Thank goodness for brothers.

Benjamin Franklin said, “Guests, like fish, start to smell after three days.
Clearly, he didn’t have a brother like Unca John.
Fourteen whole days and we were still smiling this morning before he stepped on the plane.
Okay, so there were some difficult moments, I’ll have to admit.
Like when we had to play scrabble til the wee hours, even on school nights.
And he always won.
When he did 100 push-ups on the steep hill up through the jungle while waiting for me to trudge up to catch up with him.
And when we couldn’t help but laugh at his corny jokes, no matter how many times he told them, over and over.
The way he brought more color into our lives, even when we thought no more would fit.
And  the way we all found ourselves looking up when he was around,
day and night.
Then there was the little brush with the law we won’t go into here…
it may or may not have had something to do with the trip to the temple,
his visit to the high school,
or possibly his short-lived but highly successful stint as an art teacher.
But, as Edna Mode from the Incredibles says,
“Never look back, dahling. It distracts from the now.”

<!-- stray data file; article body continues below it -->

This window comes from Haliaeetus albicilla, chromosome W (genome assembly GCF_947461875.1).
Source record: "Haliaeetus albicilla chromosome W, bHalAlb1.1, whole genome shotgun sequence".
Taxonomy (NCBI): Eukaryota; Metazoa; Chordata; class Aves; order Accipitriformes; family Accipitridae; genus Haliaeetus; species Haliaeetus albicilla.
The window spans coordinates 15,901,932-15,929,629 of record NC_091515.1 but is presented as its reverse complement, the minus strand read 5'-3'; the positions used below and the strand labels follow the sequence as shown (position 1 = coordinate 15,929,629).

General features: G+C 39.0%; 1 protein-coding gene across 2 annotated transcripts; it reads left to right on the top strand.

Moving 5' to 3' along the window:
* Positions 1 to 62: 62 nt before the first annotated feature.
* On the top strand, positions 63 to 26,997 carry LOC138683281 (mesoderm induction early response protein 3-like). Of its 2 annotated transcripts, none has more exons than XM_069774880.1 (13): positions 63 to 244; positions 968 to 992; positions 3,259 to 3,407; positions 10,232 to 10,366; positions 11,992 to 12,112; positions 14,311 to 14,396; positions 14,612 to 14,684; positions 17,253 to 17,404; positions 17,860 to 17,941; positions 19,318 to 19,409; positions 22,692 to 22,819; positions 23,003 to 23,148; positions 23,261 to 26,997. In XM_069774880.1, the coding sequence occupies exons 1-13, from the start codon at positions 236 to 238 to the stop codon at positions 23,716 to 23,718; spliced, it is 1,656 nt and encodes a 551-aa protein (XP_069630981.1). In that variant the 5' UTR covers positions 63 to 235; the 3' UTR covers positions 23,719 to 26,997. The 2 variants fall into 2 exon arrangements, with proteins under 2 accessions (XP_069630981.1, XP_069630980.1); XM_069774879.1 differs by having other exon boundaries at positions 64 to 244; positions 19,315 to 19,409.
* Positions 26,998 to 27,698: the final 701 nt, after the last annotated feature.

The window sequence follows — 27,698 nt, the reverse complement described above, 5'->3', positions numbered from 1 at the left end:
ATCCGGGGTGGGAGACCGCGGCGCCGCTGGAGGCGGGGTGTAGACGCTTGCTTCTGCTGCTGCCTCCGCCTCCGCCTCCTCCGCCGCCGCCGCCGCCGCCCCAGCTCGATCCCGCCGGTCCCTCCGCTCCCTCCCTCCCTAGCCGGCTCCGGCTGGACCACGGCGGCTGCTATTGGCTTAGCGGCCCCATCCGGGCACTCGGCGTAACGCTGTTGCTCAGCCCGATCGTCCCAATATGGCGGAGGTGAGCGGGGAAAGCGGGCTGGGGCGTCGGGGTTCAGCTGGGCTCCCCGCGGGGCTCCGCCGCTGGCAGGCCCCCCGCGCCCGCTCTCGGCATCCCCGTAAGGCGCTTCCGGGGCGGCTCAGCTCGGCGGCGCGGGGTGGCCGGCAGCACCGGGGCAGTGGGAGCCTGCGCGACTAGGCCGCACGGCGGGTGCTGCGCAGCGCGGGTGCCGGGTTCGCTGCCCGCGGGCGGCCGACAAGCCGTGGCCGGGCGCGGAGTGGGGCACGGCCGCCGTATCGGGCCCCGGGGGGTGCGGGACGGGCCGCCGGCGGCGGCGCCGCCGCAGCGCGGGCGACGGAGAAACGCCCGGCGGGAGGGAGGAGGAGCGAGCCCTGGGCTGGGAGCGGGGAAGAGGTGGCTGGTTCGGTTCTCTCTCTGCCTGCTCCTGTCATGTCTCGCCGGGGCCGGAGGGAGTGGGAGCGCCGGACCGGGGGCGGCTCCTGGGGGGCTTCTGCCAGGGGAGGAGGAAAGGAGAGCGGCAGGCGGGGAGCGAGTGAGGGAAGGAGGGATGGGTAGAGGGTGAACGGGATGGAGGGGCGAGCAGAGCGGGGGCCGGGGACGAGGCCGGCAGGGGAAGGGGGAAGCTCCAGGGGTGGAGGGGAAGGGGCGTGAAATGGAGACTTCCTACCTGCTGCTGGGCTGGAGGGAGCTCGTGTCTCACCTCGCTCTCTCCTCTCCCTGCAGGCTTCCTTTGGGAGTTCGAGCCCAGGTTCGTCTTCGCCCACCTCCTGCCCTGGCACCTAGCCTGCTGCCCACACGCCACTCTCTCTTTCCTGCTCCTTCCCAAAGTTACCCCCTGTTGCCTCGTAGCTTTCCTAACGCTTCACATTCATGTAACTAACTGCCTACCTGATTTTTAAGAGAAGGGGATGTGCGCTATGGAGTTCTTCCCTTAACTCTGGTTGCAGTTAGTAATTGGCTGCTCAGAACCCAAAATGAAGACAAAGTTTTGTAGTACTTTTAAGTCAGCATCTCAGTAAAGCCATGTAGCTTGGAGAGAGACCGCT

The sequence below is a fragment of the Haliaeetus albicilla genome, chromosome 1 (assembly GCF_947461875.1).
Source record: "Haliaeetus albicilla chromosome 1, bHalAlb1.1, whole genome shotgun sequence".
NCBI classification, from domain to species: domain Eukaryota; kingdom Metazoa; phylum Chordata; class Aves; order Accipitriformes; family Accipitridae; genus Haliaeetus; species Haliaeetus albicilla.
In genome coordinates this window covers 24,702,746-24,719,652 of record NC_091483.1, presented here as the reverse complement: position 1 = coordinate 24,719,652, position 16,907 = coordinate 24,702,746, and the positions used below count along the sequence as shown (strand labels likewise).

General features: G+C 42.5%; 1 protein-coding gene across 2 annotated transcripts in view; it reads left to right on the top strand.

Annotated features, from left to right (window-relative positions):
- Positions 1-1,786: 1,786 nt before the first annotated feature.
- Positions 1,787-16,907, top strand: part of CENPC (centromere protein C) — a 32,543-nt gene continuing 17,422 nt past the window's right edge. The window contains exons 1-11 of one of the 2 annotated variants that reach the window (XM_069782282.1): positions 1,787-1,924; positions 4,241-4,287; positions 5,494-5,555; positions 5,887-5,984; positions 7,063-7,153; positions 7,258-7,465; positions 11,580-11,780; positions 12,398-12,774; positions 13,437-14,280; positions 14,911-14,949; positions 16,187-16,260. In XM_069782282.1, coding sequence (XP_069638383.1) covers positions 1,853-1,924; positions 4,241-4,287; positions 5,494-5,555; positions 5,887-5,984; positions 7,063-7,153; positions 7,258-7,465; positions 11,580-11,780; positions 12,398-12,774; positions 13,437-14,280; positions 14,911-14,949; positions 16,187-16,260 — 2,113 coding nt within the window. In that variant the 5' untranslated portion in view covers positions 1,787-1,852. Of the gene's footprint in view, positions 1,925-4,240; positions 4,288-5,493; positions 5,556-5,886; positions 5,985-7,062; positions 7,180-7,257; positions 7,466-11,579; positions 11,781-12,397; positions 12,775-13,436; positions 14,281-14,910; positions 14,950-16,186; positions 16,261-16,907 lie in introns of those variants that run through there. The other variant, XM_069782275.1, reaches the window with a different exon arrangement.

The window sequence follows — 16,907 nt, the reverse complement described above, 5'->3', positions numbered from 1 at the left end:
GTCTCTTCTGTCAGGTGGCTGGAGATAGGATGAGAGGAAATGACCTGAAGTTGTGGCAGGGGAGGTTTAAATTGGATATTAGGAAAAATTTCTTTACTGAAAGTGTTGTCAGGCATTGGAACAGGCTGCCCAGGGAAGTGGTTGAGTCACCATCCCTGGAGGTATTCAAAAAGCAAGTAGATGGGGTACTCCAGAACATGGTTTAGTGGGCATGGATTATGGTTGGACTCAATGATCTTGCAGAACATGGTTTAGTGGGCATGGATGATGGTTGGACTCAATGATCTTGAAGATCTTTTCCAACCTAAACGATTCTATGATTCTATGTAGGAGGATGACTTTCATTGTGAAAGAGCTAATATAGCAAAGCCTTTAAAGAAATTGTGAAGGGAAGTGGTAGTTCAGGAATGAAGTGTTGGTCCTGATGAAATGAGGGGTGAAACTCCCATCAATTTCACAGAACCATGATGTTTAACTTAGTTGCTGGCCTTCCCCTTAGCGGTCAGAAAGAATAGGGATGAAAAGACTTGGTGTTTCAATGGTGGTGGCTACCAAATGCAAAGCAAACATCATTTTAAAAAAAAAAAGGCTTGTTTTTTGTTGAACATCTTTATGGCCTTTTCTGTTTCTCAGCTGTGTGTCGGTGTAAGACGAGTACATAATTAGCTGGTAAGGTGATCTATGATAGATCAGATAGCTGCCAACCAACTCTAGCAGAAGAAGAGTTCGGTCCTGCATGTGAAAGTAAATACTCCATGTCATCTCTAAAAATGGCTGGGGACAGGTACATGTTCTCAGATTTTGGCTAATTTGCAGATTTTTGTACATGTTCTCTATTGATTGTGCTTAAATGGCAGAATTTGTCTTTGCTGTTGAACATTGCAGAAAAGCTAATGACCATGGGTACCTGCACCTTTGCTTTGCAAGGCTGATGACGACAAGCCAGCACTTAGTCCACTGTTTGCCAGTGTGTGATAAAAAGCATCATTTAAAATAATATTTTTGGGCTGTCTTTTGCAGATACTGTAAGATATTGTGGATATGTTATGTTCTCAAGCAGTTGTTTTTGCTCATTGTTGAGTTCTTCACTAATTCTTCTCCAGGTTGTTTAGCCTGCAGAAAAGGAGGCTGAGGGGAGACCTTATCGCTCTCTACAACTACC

So, just when we were getting used to the departure of red,


we said good-bye to gold today.


As much as we try to hold onto their color, we all feel a bit off kilter without them.


We will stand in the now,

our closest to uniform-perfect  footwear ensemble

stands alongside the Trinidad-kissed footprints of Unca John

and the wise words of Edna Mode.


8 thoughts on “Thank goodness for brothers.

  1. I’m laughing and cryiing, sharing those wonderful memories with you all! So glad you had such a special visit and let us all in on it.


  2. Finally I made it to the blog. Things must be looking up for me to have a moment to do it. I finished my essay on the short story “The Lottery” by Shirley Jackson (if you read the story I’ll send you the essay). I cried and cried. Not sure whether it was at just how moved I was by your beautiful writing and gorgeous pictures or by seeing John there with you. It makes me miss Connie so much. It was through Connie’s dying process that I really got to know him and appreciate him so much. Wish I played that scrabble game with you. (Remember how he hated that I supported someone’s use of the word “zingy”) I keep thinking of how much Connie should’ve been there with you on the beach and having tea. It still sucks. Anyway, so happy we got to hang a bit when you were here.

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